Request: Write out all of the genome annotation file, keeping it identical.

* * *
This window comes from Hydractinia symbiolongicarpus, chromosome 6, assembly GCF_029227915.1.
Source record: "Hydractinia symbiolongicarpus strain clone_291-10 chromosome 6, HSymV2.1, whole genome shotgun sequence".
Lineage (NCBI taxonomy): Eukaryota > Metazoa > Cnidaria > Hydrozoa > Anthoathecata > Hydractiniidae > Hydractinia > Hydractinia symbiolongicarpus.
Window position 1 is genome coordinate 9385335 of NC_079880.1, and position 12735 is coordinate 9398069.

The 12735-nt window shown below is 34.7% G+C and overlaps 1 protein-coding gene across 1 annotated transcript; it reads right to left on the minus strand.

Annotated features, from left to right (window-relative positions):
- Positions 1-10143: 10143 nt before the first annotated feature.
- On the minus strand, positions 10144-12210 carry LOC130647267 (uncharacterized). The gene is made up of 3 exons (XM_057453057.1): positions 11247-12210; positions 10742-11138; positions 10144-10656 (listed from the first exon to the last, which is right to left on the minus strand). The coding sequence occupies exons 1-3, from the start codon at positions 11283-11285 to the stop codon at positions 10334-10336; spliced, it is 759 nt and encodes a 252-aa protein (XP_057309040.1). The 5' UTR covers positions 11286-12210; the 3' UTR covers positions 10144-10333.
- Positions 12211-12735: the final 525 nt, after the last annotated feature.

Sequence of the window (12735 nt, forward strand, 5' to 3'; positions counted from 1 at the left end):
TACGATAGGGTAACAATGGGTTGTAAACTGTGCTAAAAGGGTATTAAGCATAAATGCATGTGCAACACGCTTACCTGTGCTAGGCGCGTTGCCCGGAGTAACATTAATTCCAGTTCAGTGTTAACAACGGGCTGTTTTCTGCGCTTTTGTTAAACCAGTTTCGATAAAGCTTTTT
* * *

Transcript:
This window comes from Hydractinia symbiolongicarpus, chromosome 6, assembly GCF_029227915.1.
Source record: "Hydractinia symbiolongicarpus strain clone_291-10 chromosome 6, HSymV2.1, whole genome shotgun sequence".
Lineage (NCBI taxonomy): Eukaryota > Metazoa > Cnidaria > Hydrozoa > Anthoathecata > Hydractiniidae > Hydractinia > Hydractinia symbiolongicarpus.
Window position 1 is genome coordinate 9385335 of NC_079880.1, and position 12735 is coordinate 9398069.

The 12735-nt window shown below is 34.7% G+C and overlaps 1 protein-coding gene across 1 annotated transcript; it reads right to left on the minus strand.

Annotated features, from left to right (window-relative positions):
- Positions 1-10143: 10143 nt before the first annotated feature.
- On the minus strand, positions 10144-12210 carry LOC130647267 (uncharacterized). The gene is made up of 3 exons (XM_057453057.1): positions 11247-12210; positions 10742-11138; positions 10144-10656 (listed from the first exon to the last, which is right to left on the minus strand). The coding sequence occupies exons 1-3, from the start codon at positions 11283-11285 to the stop codon at positions 10334-10336; spliced, it is 759 nt and encodes a 252-aa protein (XP_057309040.1). The 5' UTR covers positions 11286-12210; the 3' UTR covers positions 10144-10333.
- Positions 12211-12735: the final 525 nt, after the last annotated feature.

Sequence of the window (12735 nt, forward strand, 5' to 3'; positions counted from 1 at the left end):
TACGATAGGGTAACAATGGGTTGTAAACTGTGCTAAAAGGGTATTAAGCATAAATGCATGTGCAACACGCTTACCTGTGCTAGGCGCGTTGCCCGGAGTAACATTAATTCCAGTTCAGTGTTAACAACGGGCTGTTTTCTGCGCTTTTGTTAAACCAGTTTCGATAAAGCTTTTT